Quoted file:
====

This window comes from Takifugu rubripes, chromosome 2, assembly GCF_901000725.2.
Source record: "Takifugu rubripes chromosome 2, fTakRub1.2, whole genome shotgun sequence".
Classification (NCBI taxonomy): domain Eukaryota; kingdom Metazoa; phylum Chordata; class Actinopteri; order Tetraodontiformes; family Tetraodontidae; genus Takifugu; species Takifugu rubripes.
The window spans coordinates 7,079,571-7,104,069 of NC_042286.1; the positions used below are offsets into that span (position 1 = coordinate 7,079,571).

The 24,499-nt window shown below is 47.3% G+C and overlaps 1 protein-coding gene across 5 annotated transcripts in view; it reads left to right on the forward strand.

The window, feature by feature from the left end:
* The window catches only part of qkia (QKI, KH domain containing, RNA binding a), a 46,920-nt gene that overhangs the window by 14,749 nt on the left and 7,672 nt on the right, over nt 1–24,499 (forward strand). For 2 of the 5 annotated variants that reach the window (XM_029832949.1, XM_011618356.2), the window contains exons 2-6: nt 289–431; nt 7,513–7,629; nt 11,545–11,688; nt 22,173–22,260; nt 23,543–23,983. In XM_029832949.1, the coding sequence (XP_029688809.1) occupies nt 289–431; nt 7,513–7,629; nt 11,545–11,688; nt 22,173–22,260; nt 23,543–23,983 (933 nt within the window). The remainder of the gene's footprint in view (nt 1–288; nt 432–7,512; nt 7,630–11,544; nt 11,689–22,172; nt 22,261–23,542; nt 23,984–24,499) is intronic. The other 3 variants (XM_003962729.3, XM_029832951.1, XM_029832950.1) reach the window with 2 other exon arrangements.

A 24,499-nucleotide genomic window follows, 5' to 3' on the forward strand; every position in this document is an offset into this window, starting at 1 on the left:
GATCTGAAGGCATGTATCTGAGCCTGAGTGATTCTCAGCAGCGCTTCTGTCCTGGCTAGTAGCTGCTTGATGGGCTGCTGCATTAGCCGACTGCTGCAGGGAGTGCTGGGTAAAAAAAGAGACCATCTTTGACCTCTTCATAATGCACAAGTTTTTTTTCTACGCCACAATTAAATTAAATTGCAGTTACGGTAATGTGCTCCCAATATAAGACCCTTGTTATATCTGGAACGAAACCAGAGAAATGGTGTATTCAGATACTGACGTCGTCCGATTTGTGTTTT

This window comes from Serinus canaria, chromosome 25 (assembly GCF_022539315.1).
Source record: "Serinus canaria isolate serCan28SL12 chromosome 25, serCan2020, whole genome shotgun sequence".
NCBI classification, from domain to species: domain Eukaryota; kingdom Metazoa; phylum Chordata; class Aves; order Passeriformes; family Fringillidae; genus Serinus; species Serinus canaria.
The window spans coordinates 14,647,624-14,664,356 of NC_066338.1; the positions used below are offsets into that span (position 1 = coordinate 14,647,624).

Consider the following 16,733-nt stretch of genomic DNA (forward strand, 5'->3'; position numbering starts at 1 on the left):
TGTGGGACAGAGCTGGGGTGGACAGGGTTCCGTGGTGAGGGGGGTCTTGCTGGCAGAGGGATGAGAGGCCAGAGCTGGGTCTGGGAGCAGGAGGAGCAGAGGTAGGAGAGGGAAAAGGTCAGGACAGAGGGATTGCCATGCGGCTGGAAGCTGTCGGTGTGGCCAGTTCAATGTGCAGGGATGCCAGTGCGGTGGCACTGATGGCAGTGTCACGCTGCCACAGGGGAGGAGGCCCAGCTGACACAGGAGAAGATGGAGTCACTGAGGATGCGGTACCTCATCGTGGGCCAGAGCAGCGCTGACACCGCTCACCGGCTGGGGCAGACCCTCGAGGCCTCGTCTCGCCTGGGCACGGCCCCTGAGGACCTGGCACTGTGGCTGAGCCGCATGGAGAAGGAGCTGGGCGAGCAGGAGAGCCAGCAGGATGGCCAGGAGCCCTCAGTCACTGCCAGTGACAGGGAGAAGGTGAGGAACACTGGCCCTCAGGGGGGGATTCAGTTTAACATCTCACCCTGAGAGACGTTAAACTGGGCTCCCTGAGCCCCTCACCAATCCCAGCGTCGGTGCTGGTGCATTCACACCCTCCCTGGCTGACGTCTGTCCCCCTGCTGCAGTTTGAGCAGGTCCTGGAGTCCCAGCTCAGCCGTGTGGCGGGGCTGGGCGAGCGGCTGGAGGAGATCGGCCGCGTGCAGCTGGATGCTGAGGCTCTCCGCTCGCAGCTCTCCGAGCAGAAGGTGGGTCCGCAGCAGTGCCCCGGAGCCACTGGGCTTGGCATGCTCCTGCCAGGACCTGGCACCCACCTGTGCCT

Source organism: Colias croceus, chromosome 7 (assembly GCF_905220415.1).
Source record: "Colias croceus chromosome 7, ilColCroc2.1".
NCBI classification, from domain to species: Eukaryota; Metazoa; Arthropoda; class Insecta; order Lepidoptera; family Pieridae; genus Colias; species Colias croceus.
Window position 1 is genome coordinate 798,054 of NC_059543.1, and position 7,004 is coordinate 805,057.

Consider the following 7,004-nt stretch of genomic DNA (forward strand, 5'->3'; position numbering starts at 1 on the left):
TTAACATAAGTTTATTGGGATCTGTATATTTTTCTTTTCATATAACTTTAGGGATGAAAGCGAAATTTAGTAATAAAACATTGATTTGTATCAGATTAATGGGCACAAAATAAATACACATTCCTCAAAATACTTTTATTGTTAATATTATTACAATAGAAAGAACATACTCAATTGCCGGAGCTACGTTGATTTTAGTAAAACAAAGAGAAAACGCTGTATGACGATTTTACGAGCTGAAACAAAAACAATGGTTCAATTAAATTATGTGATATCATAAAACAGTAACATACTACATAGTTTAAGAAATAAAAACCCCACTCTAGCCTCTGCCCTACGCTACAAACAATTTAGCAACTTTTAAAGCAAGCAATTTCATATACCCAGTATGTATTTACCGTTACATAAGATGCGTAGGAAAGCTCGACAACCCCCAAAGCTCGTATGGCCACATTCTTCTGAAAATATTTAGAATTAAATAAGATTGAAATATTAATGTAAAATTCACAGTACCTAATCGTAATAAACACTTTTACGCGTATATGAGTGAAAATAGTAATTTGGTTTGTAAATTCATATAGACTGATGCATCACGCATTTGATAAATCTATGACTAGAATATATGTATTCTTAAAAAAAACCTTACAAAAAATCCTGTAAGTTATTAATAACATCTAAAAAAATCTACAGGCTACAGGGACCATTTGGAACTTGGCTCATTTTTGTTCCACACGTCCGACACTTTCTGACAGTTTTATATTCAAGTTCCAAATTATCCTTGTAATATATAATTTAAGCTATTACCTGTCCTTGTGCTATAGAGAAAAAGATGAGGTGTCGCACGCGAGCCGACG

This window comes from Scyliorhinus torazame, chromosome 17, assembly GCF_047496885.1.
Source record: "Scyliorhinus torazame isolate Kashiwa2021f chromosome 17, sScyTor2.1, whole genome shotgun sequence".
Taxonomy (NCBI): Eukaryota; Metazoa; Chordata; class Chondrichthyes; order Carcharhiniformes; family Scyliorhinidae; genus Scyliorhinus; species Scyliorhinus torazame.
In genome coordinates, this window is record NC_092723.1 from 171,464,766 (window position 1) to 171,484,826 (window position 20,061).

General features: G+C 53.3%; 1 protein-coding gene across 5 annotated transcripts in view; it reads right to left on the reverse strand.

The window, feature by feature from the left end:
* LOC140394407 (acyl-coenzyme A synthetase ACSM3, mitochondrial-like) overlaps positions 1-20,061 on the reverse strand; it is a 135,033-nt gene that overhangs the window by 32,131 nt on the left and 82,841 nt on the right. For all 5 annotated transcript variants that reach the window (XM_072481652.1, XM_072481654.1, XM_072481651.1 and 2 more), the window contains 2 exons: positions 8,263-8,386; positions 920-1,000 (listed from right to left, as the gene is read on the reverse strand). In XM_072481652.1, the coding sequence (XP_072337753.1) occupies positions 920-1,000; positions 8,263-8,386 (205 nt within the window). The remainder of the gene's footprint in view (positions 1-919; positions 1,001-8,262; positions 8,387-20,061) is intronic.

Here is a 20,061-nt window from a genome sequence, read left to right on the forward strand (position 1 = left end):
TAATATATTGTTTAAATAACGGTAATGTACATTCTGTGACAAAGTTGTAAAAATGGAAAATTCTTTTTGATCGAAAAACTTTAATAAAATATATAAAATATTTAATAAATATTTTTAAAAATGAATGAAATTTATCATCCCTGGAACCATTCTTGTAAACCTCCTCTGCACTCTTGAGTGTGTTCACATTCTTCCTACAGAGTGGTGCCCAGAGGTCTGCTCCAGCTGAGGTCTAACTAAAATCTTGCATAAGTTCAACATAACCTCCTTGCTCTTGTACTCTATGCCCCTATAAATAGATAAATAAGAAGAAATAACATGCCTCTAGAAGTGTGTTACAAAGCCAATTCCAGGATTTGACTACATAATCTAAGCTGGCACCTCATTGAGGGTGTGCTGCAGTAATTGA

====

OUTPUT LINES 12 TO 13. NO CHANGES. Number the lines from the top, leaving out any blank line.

NCBI classification, from domain to species: domain Eukaryota; kingdom Metazoa; phylum Chordata; class Aves; order Passeriformes; family Fringillidae; genus Serinus; species Serinus canaria.
The window spans coordinates 14,647,624-14,664,356 of NC_066338.1; the positions used below are offsets into that span (position 1 = coordinate 14,647,624).